Derek Paul StevensonHugh Jackson HoustonSamuel Thompson (Tom) IrwinJohn Stephen Phillips JonesCesari MaltoniDorothy Anne MorganWilliam Michael O'Connor MooreOwen Parry-JonesHenry Bruce TorranceGerald WisemanBMJ 2001; 322 doi: https://doi.org/10.1136/bmj.322.7288.738 (Published 24 March 2001) Cite this as: BMJ 2001;322:738
Derek Paul Stevenson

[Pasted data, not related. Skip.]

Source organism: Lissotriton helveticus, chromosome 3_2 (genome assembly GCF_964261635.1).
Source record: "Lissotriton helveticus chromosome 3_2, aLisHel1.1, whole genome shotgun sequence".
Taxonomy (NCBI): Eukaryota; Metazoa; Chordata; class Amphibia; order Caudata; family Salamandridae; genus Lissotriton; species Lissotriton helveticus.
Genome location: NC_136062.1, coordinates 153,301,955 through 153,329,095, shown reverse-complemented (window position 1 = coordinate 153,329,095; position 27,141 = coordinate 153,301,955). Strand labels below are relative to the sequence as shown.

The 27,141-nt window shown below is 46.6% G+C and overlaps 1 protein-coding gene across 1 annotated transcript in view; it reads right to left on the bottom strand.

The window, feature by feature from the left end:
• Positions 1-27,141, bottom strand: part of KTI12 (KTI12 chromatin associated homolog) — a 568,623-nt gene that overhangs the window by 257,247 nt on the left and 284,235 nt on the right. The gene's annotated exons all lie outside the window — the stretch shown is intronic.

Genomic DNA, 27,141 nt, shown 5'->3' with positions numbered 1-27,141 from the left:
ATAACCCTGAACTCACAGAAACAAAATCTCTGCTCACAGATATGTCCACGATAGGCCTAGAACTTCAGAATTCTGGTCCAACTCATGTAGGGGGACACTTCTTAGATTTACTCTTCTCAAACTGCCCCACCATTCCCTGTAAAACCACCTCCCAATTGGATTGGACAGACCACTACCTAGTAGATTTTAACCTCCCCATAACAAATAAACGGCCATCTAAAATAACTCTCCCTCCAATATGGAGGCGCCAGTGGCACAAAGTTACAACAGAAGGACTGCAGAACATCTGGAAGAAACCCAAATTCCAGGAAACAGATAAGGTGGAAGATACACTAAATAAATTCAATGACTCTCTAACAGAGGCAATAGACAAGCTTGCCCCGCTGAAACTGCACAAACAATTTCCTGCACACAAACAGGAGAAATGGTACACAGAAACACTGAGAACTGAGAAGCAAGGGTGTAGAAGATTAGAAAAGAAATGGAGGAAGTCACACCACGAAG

BMA secretary 1958-76 (b 1911; q Guy's 1935; FRCGP, CBE), d 4 March 2001. After qualifying he joined the Royal Army Medical Corps, serving with distinction in the Far East and in France. His posting to oversee medical recruitment at the War Office brought him into close touch with Charles Hill, then BMA secretary. After the war Hill “recruited” him to the BMA staff. He got there just as Aneurin Bevan introduced the NHS Bill; he retired 30 years later after many of the perennial crises of the NHS. He adapted quickly to the storms of an ultra-democratic association, having several favourable qualities. A man of distinguished presence—once called “debonair”—he was a fine judge of the art of the utmost possible; intensely loyal to the association and to his colleagues, to whom he delegated with trust and judgment. Above all, he realised that the NHS and the professions were news; he made and kept close links with the fourth estate, in whose ranks he had many friends. This involved much commitment, well in excess of 9 to 5; figuratively, he “lived over the shop.” His BMA years involved too much to catalogue. Among the highlights two royal commissions (on pay and on education of doctors); an uprising against the reform of the General Medical Council; the “battle of the pay beds”; and, domestically, a major reform of the BMA itself. As ambassador overseas, Stevenson was first secretary of the Commonwealth Medical Association, and later chairman of the World Medical Association. On his retirement in 1976, the BMA awarded him its gold medal as “an outstanding leader, a tireless champion of the profession, and a great secretary.” He had earlier been awarded an honorary doctorate. One might think such a career precluded all else. Not so. Derek was for 60 years …
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